With a lit­tle help from our friends at NZ Fish­ing News, we put VW’S Amarok V6 to the tow­ing test, with a twist.

New Zealand LCV - - CONTENTS - Story & pho­tos: Dean Evans

Volk­swa­gen’s V6 Amarok put un­der the mi­cro­scope, and in front of a fish­ing boat.

VOLK­SWA­GEN’S AMAROK HAS A STRONG rep­u­ta­tion as be­ing king of the kids. With­out mov­ing up to the ‘big’ utes/light trucks, the Amarok’s V6 gives it an edge over the com­pe­ti­tion and with 580Nm of classlead­ing torque and a 3.0-litre V6, it’s held a mo­nop­oly on the mar­ket… at least un­til the Mercedes X-class V6 ar­rives in De­cem­ber.

And to pre-empt that, VW has upped its own game, lift­ing power from 165kw to 190kw, and torque from 550Nm up to 580Nm, putting it not just fur­ther ahead of the ri­vals, but best­ing X-class’s 190kw/550nm V6 be­fore it’s even ar­rived. And of course there’s VW’S mar­keted ‘over­boost’ func­tion that lifts power to 200kw above cer­tain speeds, in cer­tain gears, for up to 10 sec­onds.

The V6 Amarok has ev­ery right to claim it­self as king of the dual-cab ute kids, at least for tow­ing, so there was no bet­ter ute and no bet­ter time to work with our neigh­bours at the lead­ing NZ Fish­ing

News mag­a­zine, to put the Amarok V6 to the test. We wanted to see what the ‘en­try-level’ V6 could do, so we grabbed the 165kw/550nm V6, while NZ Fish­ing

News sup­plied its own Ex­treme Boats 745 Game King 7.45 me­tre alu­minium, with twin 115 Mer­cury four-stroke en­gines. All up weight is just over two-tonne, to put the Amarok to the test.

Amarok’s tow limit varies be­tween 3000-3500kg for four-cylin­der and V6, as all Amaroks have two no-cost op­tion spring sys­tems: a heavy duty 3+2, and a 2+1 leaf spring. The 2+1 spring al­lows the max­i­mum tow limit of 3500kg (3200kg for four-cyl) and re­duces pay­load from 1041kg to 1010kg, while the 3+2’s limit is 3000kg. Our red Amarok V6 came with the stan­dard 2+1 springs, which max­imised our tow­ing ca­pac­ity to 3.5t.

Set­ting off from Auck­land with boat and trailer, the Amarok’s clearly work­ing harder, but ex­hibits the same smooth­ness and rel­a­tively ef­fort­less ac­cel­er­a­tion. It’s a large unit we’re tow­ing at 8.4 me­tres long, and the VW’S big mir­rors come in very use­ful for the tricky task of keep­ing the trailer’s 2.5m wide dual axles within the lane’s lines. But mov­ing along rapidly is an easy task, and de­spite the bulk we’re drag­ging, along with two pas­sen­gers and a tray full of cam­era, video and drone gear, the V6 barely raises a sweat, and surges up any in­cline. We head east from Auck­land, through Botany, up and down hills and through some wind­ing roads that rarely gives the en­gine a rest – no 90km/h cruise con­trol on the mo­tor­way for this trip, as we head to­wards Kawakawa Bay boat ramp, a stun­ning con­crete four-lane, all-tide, all-weather ramp

Amarok has three dif­fer­ent tow rat­ings, for four-cylin­der and V6 mod­els and also which of the two spring pack­ages is cho­sen.

with a pon­toon and fixed jetty with wrap­around break­away.

As we pass through the fi­nal twists, climbs and de­scent into Kawakawa Bay, the eight-speed gear­box en­sures the en­gine is al­ways in its power­band, and never is there a time when the driver has to ac­tu­ally think about tow­ing. It makes the whole trip so much eas­ier and less stress­ful about hold­ing up other traf­fic, ne­go­ti­at­ing hills or feel­ing like the ute is strain­ing. In fact more than a few times in mid-con­ver­sa­tion, a glance into the mir­ror gives a sub­tle sub­con­scious shock and re­minder that we we’re ac­tu­ally tow­ing some­thing. Amarok re­veals only two is­sues worth con­sid­er­ing: fuel use has jumped con­sid­er­ably, from around 8.9l/100km of un­laden driv­ing (against the 7.8l/100km claim), up to 18.5l/100km, which is un­der­stand­able given the non-stop work it’s en­dured over the past hour, plus we haven’t been par­tic­u­larly fru­gal with VW’S tank of diesel, ei­ther.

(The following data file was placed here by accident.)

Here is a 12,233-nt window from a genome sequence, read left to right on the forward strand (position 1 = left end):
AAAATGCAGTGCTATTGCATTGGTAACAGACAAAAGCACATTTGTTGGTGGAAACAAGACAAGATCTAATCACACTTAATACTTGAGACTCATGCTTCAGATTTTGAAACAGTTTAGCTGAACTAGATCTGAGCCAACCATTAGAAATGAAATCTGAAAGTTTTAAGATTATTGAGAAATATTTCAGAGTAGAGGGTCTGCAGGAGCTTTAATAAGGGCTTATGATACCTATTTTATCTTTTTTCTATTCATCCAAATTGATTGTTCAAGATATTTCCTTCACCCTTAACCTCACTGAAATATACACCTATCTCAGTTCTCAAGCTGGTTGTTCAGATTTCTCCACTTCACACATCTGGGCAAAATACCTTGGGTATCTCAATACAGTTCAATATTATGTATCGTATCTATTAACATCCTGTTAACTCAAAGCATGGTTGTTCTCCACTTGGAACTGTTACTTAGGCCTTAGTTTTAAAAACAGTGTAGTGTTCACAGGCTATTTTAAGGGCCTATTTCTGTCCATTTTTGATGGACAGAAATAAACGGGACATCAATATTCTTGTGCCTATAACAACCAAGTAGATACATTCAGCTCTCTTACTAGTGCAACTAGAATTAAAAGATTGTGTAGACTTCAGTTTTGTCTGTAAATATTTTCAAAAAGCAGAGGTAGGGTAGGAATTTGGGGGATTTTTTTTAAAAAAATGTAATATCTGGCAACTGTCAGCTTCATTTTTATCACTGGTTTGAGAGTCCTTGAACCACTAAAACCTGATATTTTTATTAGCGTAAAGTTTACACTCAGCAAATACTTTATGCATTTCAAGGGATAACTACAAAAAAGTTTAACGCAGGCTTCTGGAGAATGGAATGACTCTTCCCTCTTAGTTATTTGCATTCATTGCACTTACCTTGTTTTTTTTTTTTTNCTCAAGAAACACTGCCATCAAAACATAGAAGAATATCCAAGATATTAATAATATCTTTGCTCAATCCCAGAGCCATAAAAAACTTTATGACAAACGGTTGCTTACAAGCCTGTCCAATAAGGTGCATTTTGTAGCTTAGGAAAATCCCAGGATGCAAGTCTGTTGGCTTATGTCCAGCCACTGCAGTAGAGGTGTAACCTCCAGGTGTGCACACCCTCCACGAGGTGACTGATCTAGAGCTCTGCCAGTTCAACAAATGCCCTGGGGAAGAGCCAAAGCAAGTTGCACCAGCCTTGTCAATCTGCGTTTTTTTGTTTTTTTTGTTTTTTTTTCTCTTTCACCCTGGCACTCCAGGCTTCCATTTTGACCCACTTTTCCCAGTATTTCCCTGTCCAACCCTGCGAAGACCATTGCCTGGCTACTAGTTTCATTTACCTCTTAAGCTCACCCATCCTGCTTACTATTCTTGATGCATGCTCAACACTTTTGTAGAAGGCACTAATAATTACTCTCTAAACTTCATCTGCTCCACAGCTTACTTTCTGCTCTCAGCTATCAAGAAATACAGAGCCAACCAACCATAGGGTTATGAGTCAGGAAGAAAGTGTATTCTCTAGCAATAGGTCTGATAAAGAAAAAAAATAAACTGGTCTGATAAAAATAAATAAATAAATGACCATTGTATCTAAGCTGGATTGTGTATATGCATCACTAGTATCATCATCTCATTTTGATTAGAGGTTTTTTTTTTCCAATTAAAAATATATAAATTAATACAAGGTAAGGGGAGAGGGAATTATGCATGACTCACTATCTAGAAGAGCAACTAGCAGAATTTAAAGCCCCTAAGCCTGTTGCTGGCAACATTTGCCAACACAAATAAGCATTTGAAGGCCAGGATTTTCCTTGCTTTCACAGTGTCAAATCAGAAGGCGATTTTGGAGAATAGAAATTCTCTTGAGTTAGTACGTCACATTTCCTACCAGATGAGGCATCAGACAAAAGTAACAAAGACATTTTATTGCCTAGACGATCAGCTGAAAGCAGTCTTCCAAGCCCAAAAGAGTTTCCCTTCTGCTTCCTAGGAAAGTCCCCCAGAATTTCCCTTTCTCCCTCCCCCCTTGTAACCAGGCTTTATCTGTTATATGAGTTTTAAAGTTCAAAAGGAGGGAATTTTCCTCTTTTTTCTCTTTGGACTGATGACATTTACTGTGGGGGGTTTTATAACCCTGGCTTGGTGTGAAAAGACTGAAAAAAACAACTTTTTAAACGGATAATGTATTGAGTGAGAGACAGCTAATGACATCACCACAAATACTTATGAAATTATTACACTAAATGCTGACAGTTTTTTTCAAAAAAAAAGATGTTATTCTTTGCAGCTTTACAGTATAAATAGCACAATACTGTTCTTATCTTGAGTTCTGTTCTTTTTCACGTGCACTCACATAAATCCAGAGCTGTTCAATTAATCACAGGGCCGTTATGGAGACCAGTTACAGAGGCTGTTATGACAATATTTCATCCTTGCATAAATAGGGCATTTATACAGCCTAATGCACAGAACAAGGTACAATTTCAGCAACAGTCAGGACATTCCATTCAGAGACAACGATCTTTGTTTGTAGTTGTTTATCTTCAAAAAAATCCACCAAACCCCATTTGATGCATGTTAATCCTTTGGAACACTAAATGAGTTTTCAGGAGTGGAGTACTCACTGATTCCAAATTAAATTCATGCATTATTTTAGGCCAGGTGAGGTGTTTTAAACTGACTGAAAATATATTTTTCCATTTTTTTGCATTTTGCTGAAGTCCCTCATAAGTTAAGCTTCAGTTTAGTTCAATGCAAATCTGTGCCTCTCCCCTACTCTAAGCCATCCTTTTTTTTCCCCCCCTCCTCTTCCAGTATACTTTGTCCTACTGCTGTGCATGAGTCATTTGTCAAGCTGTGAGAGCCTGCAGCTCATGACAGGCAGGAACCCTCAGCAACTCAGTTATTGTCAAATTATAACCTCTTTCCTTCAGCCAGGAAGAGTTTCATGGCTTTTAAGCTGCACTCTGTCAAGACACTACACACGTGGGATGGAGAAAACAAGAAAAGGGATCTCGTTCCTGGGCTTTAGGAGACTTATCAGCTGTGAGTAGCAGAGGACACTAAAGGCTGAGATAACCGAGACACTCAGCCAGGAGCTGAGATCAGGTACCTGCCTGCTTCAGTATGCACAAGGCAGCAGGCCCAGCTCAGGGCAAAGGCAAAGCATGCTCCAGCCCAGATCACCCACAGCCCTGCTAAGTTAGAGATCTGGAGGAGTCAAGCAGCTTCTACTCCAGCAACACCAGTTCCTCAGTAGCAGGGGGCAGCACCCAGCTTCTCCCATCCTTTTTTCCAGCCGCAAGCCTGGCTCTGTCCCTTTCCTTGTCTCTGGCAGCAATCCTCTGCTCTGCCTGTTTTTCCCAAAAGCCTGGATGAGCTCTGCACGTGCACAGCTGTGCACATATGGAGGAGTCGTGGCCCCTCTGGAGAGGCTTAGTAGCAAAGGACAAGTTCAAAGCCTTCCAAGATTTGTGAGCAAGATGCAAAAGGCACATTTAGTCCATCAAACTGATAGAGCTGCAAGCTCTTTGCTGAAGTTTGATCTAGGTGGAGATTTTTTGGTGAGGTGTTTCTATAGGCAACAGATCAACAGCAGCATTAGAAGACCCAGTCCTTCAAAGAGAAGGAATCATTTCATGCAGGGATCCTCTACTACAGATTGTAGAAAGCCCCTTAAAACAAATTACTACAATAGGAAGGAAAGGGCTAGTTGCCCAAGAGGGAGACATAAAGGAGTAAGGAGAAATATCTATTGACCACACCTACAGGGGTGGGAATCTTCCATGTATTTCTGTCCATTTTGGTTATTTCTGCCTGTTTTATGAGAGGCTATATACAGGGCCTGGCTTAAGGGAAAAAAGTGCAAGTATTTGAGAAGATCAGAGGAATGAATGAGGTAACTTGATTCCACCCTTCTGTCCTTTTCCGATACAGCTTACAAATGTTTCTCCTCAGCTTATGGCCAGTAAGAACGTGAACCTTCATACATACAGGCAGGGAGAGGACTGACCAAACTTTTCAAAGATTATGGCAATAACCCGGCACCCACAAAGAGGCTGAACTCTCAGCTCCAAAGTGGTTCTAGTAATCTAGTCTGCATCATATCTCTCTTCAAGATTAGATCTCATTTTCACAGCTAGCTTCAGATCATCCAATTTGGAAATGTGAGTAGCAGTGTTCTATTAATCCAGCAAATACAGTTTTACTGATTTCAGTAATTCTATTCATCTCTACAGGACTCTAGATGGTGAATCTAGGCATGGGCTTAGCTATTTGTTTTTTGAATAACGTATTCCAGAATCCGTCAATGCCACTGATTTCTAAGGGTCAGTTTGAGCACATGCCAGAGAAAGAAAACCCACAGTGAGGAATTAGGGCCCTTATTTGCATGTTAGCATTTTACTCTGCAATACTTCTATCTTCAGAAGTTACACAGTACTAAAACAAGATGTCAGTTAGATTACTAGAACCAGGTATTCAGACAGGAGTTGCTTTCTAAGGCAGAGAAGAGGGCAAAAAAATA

The ride qual­ity also changes: un­laden, the Amarok V6 is su­perbly sup­ple, best in class, partly thanks to its stan­dard spring pack­age. When tow­ing, ride com­fort suf­fers a lit­tle and proves a lit­tle bouncy, though no more than some of the ri­vals and we’d hap­pily trade off a lit­tle bounce when tow­ing if it means the su­perb ride qual­ity when un­hitched.

We ar­rive at the boat ramp and though we’re the only ones around, sadly there’s no time to launch to­day, though we do re­verse the boat into po­si­tion and no­tice the large 12.95m turn­ing cir­cle, and the Park Pilot sen­sors that of­fer au­dio warn­ings.

It was also a chance to un­hook the trailer for some ac­cel­er­a­tion test­ing. Un­laden, the V6 Amarok man­ages 0-60km/h in 3.2 sec­onds (0.9 sec faster than class-leader Colorado) and 0-100km/h in 7.7 sec­onds (2.5 secs faster than Colorado); and it even bet­ters VW’S claim of 7.9 sec­onds. For a com­par­i­son, we reat­tached the boat and its 0-60km/h slowed to 6.5 sec­onds, of­fer­ing a very sim­i­lar per­for­mance vari­ance to the Navara we tested last is­sue.

We also dis­cover the gear­box’s Sport mode makes a big dif­fer­ence to re­sponse while tow­ing, but also its shift speed and ea­ger­ness through the gears. Dur­ing ac­cel­er­a­tion test­ing, Sport mode proved 0.5 sec­onds faster due to im­me­di­ate shifts.

For the re­turn leg back to Auck­land, we re­set the fuel con­sump­tion for a more re­laxed mo­tor­way driv­ing with cruise con­trol, and we see fuel use drop to a more rea­son­able 16.5l/100km, around the same as its key ri­vals, weight-for-weight.

Top & above: Lots of info on the tow bar la­bel in­di­cates that this V6 fit­ted with the stan­dard spring pack­age is good for up to 3500kg; a heavy duty sprung V6 can tow just 3000kg.

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